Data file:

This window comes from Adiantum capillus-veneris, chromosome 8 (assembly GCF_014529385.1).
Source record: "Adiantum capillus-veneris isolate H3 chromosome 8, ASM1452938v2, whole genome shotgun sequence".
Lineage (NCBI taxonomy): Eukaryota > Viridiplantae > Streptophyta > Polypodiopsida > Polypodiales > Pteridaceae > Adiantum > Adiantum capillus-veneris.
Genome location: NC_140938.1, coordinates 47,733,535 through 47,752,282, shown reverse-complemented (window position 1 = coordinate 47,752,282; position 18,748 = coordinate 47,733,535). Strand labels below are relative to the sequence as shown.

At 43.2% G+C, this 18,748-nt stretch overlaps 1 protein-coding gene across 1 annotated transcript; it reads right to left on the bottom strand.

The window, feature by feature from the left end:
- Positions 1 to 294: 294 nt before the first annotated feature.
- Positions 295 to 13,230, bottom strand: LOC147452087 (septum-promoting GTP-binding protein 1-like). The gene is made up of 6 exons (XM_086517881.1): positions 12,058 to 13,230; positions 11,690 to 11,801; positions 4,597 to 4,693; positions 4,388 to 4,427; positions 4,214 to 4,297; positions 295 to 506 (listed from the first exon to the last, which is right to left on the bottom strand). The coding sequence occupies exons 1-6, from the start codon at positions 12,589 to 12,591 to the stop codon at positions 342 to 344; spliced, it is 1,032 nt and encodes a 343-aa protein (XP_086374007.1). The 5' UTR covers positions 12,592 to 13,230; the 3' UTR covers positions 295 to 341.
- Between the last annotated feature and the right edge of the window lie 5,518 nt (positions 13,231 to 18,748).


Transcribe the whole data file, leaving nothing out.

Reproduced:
This window comes from Adiantum capillus-veneris, chromosome 8 (assembly GCF_014529385.1).
Source record: "Adiantum capillus-veneris isolate H3 chromosome 8, ASM1452938v2, whole genome shotgun sequence".
Lineage (NCBI taxonomy): Eukaryota > Viridiplantae > Streptophyta > Polypodiopsida > Polypodiales > Pteridaceae > Adiantum > Adiantum capillus-veneris.
Genome location: NC_140938.1, coordinates 47,733,535 through 47,752,282, shown reverse-complemented (window position 1 = coordinate 47,752,282; position 18,748 = coordinate 47,733,535). Strand labels below are relative to the sequence as shown.

At 43.2% G+C, this 18,748-nt stretch overlaps 1 protein-coding gene across 1 annotated transcript; it reads right to left on the bottom strand.

The window, feature by feature from the left end:
- Positions 1 to 294: 294 nt before the first annotated feature.
- Positions 295 to 13,230, bottom strand: LOC147452087 (septum-promoting GTP-binding protein 1-like). The gene is made up of 6 exons (XM_086517881.1): positions 12,058 to 13,230; positions 11,690 to 11,801; positions 4,597 to 4,693; positions 4,388 to 4,427; positions 4,214 to 4,297; positions 295 to 506 (listed from the first exon to the last, which is right to left on the bottom strand). The coding sequence occupies exons 1-6, from the start codon at positions 12,589 to 12,591 to the stop codon at positions 342 to 344; spliced, it is 1,032 nt and encodes a 343-aa protein (XP_086374007.1). The 5' UTR covers positions 12,592 to 13,230; the 3' UTR covers positions 295 to 341.
- Between the last annotated feature and the right edge of the window lie 5,518 nt (positions 13,231 to 18,748).